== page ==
·        To educate soldiers on how to protect themselves against threats without using their firearms
·        To provide a non-lethal response to situations on the battlefield
·        To instill the 'warrior instinct' to provide the necessary aggression to meet the enemy unflinchingly

Combative courses have been taught by the United States Military Academy for its entire history. Military martial arts systems are fighting martial arts styles developed for real-life combat. They focus on areas such as self-defense, grappling and weapons training.

Most of these specialized martial arts programs been developed by countries with large militaries such as the United States, Russia, China, Japan, Korea, and Israel. Military organizations have always taught some sort of unarmed combat for conditioning and as a supplement to armed combat.

Close combat using firearms or other distance weapons by military combatants at the tactical level is modernly referred to as close quarter battle. The U.S. Army uses the term combative to describe various military fighting systems used in hand-to-hand combat training, systems which may incorporate eclectic techniques from several different martial arts and combat sports.

Close Quarter Combat (CQC) training involves using basic, natural movement to overcome larger and better armed adversaries. This course allows for a minimal amount of training with maximum results. CQC training begins with rifles, pistols, knives, ropes, and carabineers, and then moves to the most advanced fighting--unarmed fighting. The objective is to insure that the student can survive zero-sum (life or death) conflicts using improvised weapons.

Soldiers of China were trained in unarmed combat as early as the Yellow Emperor (2600 BCE). Chinese martial arts is the most oldest of all martial arts and it is possible to trace its roots back more than 4,600 years. The earliest form of Chinese martial arts is those practised by soldiers for direct use in battlefield combat.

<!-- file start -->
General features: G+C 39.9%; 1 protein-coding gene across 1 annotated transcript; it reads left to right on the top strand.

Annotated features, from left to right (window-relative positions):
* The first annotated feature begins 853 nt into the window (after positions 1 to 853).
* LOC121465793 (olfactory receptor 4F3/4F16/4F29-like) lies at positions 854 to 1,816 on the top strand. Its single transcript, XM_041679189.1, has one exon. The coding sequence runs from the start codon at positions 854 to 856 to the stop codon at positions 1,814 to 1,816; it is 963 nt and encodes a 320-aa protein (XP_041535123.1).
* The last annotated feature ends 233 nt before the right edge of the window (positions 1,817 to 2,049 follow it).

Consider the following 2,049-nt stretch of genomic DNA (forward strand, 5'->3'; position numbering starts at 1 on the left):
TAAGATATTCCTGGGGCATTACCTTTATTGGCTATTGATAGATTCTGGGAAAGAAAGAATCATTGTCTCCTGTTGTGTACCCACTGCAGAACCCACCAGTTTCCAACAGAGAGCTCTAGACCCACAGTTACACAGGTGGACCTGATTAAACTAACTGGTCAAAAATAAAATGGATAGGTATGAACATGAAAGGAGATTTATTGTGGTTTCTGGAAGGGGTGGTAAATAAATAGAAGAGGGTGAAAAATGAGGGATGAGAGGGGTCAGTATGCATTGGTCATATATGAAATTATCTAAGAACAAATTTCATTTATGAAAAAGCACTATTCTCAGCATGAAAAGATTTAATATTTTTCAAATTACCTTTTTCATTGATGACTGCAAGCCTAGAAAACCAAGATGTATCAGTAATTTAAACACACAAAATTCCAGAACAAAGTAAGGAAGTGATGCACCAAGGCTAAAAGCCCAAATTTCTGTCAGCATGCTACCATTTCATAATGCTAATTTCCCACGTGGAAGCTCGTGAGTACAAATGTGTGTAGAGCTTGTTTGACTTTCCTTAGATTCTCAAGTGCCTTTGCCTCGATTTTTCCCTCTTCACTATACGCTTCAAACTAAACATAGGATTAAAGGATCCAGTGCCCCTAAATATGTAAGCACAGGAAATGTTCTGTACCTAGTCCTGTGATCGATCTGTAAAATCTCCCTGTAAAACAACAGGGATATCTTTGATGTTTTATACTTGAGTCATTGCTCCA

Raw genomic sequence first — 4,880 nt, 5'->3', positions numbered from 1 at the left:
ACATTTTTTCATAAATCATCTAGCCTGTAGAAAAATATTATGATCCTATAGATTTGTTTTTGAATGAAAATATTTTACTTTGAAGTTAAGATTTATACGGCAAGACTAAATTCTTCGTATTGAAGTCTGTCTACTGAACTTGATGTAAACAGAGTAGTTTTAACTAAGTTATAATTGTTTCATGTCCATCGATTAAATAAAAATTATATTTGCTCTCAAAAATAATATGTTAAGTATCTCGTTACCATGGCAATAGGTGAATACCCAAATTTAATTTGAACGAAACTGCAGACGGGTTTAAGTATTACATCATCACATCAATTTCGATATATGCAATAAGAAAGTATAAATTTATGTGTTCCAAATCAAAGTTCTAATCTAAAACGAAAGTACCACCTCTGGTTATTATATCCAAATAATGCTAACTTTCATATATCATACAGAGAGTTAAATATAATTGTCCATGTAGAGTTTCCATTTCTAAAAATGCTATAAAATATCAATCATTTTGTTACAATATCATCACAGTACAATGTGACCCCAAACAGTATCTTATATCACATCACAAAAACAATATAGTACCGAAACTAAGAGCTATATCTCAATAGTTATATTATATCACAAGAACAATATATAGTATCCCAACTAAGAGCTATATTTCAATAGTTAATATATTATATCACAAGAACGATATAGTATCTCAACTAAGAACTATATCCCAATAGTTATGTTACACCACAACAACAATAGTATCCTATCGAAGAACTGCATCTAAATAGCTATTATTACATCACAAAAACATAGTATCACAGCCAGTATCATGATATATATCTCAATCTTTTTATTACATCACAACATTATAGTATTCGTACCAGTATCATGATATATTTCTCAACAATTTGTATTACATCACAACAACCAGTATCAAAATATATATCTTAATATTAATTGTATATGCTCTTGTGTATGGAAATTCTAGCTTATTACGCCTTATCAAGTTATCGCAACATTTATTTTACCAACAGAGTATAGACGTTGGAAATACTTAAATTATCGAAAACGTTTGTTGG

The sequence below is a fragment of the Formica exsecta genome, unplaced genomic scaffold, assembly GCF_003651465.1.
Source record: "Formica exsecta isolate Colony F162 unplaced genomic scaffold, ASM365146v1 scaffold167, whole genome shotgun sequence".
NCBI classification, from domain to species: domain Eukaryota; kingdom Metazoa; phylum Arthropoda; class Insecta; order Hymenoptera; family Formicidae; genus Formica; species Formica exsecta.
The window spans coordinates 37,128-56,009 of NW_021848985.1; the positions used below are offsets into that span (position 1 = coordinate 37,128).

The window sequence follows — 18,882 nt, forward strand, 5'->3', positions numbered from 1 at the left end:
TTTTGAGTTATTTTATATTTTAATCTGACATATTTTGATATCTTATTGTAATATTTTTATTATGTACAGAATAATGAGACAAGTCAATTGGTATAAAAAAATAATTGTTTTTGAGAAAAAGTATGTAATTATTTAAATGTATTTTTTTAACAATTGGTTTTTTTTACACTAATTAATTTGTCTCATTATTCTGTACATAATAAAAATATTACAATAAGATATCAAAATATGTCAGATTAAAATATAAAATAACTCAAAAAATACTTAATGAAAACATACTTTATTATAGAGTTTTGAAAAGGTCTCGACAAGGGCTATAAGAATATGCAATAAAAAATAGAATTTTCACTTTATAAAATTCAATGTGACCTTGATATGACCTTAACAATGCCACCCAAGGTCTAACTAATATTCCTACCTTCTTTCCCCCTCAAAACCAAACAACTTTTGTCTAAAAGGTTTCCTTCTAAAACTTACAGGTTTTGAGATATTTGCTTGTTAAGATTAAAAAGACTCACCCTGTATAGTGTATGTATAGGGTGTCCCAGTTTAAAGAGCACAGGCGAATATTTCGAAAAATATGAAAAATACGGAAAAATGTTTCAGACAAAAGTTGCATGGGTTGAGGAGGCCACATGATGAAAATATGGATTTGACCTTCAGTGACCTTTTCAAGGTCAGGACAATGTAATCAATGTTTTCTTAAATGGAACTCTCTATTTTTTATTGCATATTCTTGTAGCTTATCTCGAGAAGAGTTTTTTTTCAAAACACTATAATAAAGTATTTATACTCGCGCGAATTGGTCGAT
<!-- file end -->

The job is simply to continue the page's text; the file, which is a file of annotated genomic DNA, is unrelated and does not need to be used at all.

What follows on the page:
Ancient legend states that weapons and hand-to-hand martial arts’ techniques were propagated by China’s Yellow Emperor. Before he rose to the imperial throne in 2698 BC, the Yellow Emperor had been a notable general and had already written at length on elevated subjects such as astrology, Chinese medicine and the Martial Arts.

Most militaries teach some form of unarmed combat but often it is a form of mixed martial arts where military personnel might learn a combination of martial arts techniques such as Karate kicks, Jujitsu techniques, basic self-defense against weapons, etc.

Just over 10 years ago, the military made it mandatory for every soldier to learn Karate (Asian martial arts). As the military tends to be more active in peacekeeping missions than traditional warfare, soldiers are told to learn martial arts so they will have the skills to restrain civilians and build confidence in the army. To enhance the army’s reputation among civilians, it is necessary for soldiers not to overreact when faced with a hostile situation.

COMBAT Karate (Unarmed martial arts) is a popular Japanese martial arts style that was originally developed on the islands of Okinawa. It focuses on punches, elbow strikes, knee strikes, kicks and weapons training that focus on joint locks, holds, takedown (grappling), and throws. It tries to redirect or manipulate the force of an attack in order to defeat the attacker.

In martial arts and combat sports, a takedown is a technique that involves off-balancing an opponent and bringing him or her to the ground, typically with the attacker landing on top.

Martial arts are codified systems and traditions of combat practices, which are practiced for a variety of reasons: self-defense, competition, physical health and fitness, entertainment, as well as mental, physical, and spiritual development.


“I am a founder and chief instructor of SOSHIKI Karate since 1978. 
I have teaching experience 37 years in karate.
I have been practicing karate since 1970.
I have had experience 45 years in karate.
All my pupils always call me “Master”, “Sensei”.
However, I am always a “senior student” and  “Teacher”in karate. 
Because  Karate martial art is very wide and deep.
Karate will always be an important part of my life.”

すべての私の生徒は常に「"マスター".." 師範"... "先生"」と呼んで。
しかし、私はいつも「シニア(先輩) 学生」と空手の「ジュニア先生」です。
"Karate martial art is like ocean. Ocean is very deep and very widespread". 

"Karate has been a part of my life since I was 10 years old since 1970".
- Karate Myint Kywe